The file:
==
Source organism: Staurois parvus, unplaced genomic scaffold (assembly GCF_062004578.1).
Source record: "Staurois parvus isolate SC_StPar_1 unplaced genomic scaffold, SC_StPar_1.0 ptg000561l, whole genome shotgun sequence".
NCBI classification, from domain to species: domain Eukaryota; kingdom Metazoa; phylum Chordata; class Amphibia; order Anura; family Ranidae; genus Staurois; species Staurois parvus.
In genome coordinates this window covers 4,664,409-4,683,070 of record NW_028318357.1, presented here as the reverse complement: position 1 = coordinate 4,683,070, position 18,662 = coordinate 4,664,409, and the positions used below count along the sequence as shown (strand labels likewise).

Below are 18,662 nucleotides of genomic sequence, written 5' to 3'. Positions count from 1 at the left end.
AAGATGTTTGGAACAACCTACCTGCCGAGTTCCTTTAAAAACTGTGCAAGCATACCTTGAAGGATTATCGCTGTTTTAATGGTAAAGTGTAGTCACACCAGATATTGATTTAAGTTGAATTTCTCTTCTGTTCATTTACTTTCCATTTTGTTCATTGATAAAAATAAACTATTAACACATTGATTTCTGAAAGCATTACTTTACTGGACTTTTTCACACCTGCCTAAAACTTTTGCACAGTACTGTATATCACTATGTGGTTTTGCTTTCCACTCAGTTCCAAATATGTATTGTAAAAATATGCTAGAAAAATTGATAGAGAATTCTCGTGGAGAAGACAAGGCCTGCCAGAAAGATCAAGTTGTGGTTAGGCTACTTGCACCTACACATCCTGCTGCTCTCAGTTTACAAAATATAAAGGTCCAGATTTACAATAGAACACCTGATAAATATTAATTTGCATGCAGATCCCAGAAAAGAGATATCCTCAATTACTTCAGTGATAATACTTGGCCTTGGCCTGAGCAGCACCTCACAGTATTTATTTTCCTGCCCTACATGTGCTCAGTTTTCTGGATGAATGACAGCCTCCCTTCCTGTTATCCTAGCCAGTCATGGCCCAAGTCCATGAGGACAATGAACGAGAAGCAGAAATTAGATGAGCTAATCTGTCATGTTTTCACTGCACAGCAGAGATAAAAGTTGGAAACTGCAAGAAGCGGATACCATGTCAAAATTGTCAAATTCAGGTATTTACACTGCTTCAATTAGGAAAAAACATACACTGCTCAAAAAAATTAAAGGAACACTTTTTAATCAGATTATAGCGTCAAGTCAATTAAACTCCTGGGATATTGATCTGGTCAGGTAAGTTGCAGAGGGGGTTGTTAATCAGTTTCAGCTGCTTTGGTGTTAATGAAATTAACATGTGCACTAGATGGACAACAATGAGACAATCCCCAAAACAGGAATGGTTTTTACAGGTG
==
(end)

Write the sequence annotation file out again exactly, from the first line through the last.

Source organism: Staurois parvus, unplaced genomic scaffold (assembly GCF_062004578.1).
Source record: "Staurois parvus isolate SC_StPar_1 unplaced genomic scaffold, SC_StPar_1.0 ptg000561l, whole genome shotgun sequence".
NCBI classification, from domain to species: domain Eukaryota; kingdom Metazoa; phylum Chordata; class Amphibia; order Anura; family Ranidae; genus Staurois; species Staurois parvus.
In genome coordinates this window covers 4,664,409-4,683,070 of record NW_028318357.1, presented here as the reverse complement: position 1 = coordinate 4,683,070, position 18,662 = coordinate 4,664,409, and the positions used below count along the sequence as shown (strand labels likewise).

Below are 18,662 nucleotides of genomic sequence, written 5' to 3'. Positions count from 1 at the left end.
AAGATGTTTGGAACAACCTACCTGCCGAGTTCCTTTAAAAACTGTGCAAGCATACCTTGAAGGATTATCGCTGTTTTAATGGTAAAGTGTAGTCACACCAGATATTGATTTAAGTTGAATTTCTCTTCTGTTCATTTACTTTCCATTTTGTTCATTGATAAAAATAAACTATTAACACATTGATTTCTGAAAGCATTACTTTACTGGACTTTTTCACACCTGCCTAAAACTTTTGCACAGTACTGTATATCACTATGTGGTTTTGCTTTCCACTCAGTTCCAAATATGTATTGTAAAAATATGCTAGAAAAATTGATAGAGAATTCTCGTGGAGAAGACAAGGCCTGCCAGAAAGATCAAGTTGTGGTTAGGCTACTTGCACCTACACATCCTGCTGCTCTCAGTTTACAAAATATAAAGGTCCAGATTTACAATAGAACACCTGATAAATATTAATTTGCATGCAGATCCCAGAAAAGAGATATCCTCAATTACTTCAGTGATAATACTTGGCCTTGGCCTGAGCAGCACCTCACAGTATTTATTTTCCTGCCCTACATGTGCTCAGTTTTCTGGATGAATGACAGCCTCCCTTCCTGTTATCCTAGCCAGTCATGGCCCAAGTCCATGAGGACAATGAACGAGAAGCAGAAATTAGATGAGCTAATCTGTCATGTTTTCACTGCACAGCAGAGATAAAAGTTGGAAACTGCAAGAAGCGGATACCATGTCAAAATTGTCAAATTCAGGTATTTACACTGCTTCAATTAGGAAAAAACATACACTGCTCAAAAAAATTAAAGGAACACTTTTTAATCAGATTATAGCGTCAAGTCAATTAAACTCCTGGGATATTGATCTGGTCAGGTAAGTTGCAGAGGGGGTTGTTAATCAGTTTCAGCTGCTTTGGTGTTAATGAAATTAACATGTGCACTAGATGGACAACAATGAGACAATCCCCAAAACAGGAATGGTTTTTACAGGTG